China to bridge regional gap in education with Xinjiang classes

ALI ÜNAL @ali_unal
Published 26.09.2017 21:44
Updated 27.09.2017 08:44
China to bridge regional gap in education with Xinjiang classes

At the Taizhou Boarding High School in the southeast China city of Taizhou in Zhejiang province, students sit in a classroom for an evening self-study session. Among them is 17-year-old Medine Tursun, a student from the city of Kashgar in Xingjiang Uyghur's autonomous region. Tursun is one of 90,000 students who have completed examinations for acceptance to the school's Xingjiang program, a program designed for students from this autonomous region of China, situated along the old Silk Road route and home to the Uyghurs, a Turkic ethnic group that lives in the region. The program, launched 17 years ago, allows young high school students from Xingjiang the opportunity to study in China's economically developed region of Zhejiang. According to the young student, "Educational opportunities in Zhejiang are much better than those in our home town [of Kashgar], and we enjoy receiving a better education here." She went on to say that "The food and the climate here are quite different and it has taken time to adjust to the changes, but I am used to it now. Our teachers are also extremely helpful and this makes it easier."

Among the thousands who have studied in Taizhou, more than 21,000 have returned to their native Xingjiang upon graduating from universities in China's economically developed regions. Among them, 16-year-old Mehmet from the city of Hotan says he also plans to return to his hometown after completing his educational studies. "The environment in Taizhou is more conducive with studying and, there, we have better chances of being accepted to good universities," he said, adding: "My parents are also quite content with my choice to study in Taizhou as I have better opportunities there."

Taizhou Boarding High School Principal Xu Tianlong said the main aim of the Xinjiang course program is to provide better education facilities for the school's most promising students. "At our school, we began offering Xinjiang classes in 2012 and 118 of our students have graduated from the program so far. On the other hand, I am proud to say that 109 of our graduates have gone on to enroll at some of China's leading universities," he said. The high school is among the 93 high schools across China that offer Xinjiang classes, as part of a national training program for gifted and talented students in Xinjiang.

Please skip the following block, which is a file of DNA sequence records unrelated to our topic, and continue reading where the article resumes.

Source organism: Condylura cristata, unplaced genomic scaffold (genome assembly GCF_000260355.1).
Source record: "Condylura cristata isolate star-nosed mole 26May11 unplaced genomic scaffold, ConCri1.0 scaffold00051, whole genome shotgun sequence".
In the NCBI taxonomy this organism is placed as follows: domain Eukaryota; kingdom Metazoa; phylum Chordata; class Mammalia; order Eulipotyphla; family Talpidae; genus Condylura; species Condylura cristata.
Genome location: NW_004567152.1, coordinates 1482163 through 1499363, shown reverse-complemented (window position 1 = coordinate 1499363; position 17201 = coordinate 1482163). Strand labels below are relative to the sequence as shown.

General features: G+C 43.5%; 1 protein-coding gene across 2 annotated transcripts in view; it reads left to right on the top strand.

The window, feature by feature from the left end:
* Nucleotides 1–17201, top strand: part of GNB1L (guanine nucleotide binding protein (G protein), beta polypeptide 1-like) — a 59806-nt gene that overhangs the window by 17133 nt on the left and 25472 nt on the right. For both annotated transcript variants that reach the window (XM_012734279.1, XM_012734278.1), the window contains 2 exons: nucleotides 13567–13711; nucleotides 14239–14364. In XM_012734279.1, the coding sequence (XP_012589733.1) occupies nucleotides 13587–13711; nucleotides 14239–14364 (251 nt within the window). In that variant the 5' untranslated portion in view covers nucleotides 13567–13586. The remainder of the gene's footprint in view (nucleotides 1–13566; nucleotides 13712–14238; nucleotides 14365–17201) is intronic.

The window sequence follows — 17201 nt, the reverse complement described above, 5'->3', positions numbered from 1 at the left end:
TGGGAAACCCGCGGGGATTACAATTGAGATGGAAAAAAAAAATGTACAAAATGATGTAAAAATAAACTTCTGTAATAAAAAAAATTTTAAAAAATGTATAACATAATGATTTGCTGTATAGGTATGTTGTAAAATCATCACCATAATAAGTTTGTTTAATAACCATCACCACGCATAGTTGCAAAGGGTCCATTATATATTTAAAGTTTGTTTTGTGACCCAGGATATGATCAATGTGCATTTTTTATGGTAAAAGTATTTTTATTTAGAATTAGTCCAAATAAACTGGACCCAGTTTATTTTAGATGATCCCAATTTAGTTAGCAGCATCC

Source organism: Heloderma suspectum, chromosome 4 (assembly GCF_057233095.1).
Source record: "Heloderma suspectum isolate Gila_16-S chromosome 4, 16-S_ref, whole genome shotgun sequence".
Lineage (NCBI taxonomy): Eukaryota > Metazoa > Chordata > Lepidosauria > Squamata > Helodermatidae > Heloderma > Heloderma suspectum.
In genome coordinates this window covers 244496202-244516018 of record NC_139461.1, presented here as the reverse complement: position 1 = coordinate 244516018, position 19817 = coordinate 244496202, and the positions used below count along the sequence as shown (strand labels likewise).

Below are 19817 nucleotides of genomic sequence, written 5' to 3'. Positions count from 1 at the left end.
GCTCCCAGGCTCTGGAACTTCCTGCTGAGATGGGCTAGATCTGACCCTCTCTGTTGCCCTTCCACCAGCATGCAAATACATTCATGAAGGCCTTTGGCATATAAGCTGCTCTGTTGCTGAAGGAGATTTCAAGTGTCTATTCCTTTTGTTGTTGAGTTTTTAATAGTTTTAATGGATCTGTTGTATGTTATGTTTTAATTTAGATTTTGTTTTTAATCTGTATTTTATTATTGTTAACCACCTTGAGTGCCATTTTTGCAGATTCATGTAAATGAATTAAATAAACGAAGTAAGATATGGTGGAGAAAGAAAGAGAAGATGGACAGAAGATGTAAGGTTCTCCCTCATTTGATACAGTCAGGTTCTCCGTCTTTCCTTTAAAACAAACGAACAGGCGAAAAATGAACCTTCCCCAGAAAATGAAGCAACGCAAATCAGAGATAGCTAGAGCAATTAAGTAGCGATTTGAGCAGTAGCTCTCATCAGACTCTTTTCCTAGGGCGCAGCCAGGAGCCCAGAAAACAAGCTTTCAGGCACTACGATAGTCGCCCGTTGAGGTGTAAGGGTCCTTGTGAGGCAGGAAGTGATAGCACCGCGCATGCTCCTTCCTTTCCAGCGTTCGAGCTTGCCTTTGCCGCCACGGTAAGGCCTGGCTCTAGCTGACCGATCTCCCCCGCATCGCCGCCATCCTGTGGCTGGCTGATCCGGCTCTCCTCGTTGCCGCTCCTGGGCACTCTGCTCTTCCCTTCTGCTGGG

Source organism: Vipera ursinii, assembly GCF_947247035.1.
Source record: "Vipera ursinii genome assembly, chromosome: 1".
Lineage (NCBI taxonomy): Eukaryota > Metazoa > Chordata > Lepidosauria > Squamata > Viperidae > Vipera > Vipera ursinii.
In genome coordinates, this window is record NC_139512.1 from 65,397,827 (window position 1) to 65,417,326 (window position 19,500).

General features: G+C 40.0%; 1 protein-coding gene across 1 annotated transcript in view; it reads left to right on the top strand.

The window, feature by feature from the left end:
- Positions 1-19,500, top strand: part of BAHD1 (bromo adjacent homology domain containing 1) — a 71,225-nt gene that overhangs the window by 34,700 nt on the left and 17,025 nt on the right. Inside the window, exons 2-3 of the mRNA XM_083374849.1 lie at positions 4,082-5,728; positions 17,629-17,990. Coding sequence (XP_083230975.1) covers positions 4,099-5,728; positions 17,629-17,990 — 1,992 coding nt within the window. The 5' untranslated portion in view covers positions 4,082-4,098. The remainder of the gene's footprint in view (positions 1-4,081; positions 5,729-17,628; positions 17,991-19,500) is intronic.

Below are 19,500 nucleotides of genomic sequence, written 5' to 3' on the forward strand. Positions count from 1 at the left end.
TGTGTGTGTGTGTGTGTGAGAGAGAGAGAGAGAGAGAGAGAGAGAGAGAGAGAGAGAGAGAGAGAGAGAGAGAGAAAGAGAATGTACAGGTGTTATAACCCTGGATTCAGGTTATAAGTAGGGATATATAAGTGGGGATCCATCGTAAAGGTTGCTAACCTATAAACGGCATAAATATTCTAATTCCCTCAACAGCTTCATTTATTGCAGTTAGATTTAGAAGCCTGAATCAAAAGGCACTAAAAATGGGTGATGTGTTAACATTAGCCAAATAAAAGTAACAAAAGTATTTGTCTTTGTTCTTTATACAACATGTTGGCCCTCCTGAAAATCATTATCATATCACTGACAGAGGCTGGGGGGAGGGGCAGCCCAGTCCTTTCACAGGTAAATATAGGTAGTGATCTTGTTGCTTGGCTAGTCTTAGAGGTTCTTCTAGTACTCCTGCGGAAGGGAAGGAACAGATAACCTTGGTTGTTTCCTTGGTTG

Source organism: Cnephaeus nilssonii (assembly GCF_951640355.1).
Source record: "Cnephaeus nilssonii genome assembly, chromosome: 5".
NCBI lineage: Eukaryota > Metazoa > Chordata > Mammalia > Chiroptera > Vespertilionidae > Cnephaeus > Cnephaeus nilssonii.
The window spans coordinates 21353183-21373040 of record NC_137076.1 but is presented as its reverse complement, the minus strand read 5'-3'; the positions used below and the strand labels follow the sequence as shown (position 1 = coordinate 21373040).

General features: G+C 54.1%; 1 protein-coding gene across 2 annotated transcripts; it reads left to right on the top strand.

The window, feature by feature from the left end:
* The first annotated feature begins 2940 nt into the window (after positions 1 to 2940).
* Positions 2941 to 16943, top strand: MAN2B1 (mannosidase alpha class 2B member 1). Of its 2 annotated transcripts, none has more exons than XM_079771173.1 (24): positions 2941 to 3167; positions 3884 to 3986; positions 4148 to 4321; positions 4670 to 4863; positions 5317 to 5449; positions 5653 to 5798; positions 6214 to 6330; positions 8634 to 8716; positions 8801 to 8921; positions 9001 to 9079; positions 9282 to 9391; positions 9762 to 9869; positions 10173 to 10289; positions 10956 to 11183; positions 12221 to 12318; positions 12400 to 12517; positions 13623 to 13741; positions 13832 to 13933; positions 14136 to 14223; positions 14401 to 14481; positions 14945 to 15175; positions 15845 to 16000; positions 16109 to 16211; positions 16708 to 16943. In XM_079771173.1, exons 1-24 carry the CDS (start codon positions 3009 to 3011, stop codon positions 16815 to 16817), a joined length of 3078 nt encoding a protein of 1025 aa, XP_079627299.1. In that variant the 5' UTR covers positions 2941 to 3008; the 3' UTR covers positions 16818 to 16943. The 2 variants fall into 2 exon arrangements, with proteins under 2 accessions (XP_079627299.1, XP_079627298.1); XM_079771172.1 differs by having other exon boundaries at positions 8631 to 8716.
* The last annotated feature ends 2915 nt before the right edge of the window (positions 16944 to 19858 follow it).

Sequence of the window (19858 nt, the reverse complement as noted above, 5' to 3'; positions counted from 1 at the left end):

Principal Xu said they currently have 628 students from 12 different ethnic minorities across Xinjiang enrolled in the program. In fact, this autonomous region of China is one of the country's least developed regions, and Principal Xu claims that offering Xinjiang classes will provide Uyghurs with the same opportunities as their peers, noting: "This program definitely helps students to gain equal opportunities in education. In the beginning there were some educational gaps between Uyghur students and others. However, this gap has closed very quickly," he said. "For instance, last year, the top three students at our high school were Uyghur," Principal Xu said, asserting that there is no division among the school's Uyghur Turkic population and Chinese students.

"Xinjiang classes have provided students from remote parts of China the opportunity to study at high-quality schools," he added.

The Taizhou Boarding High School also provides dormitory accommodation and food for students enrolled in the program. Moreover, the school is required to provide Muslim students with halal menu options at the cafeteria and hires local Hui (Chinese Muslim) or Uyghur chefs. Students have expressed that they are happy with the program, saying: "It's good to have halal food offered at school. We appreciate being able to enjoy our local food at the school cafeteria while we are away from home [at boarding school]," Mehmet said.

In 2017, more than 13,000 students are expected to enroll in Xinjiang courses. This year, about 77 percent of the students accepted to the program came from the provinces of Aksu, Hotan, Kashgar and Kizilsu Kirgiz in southern Xinjiang.

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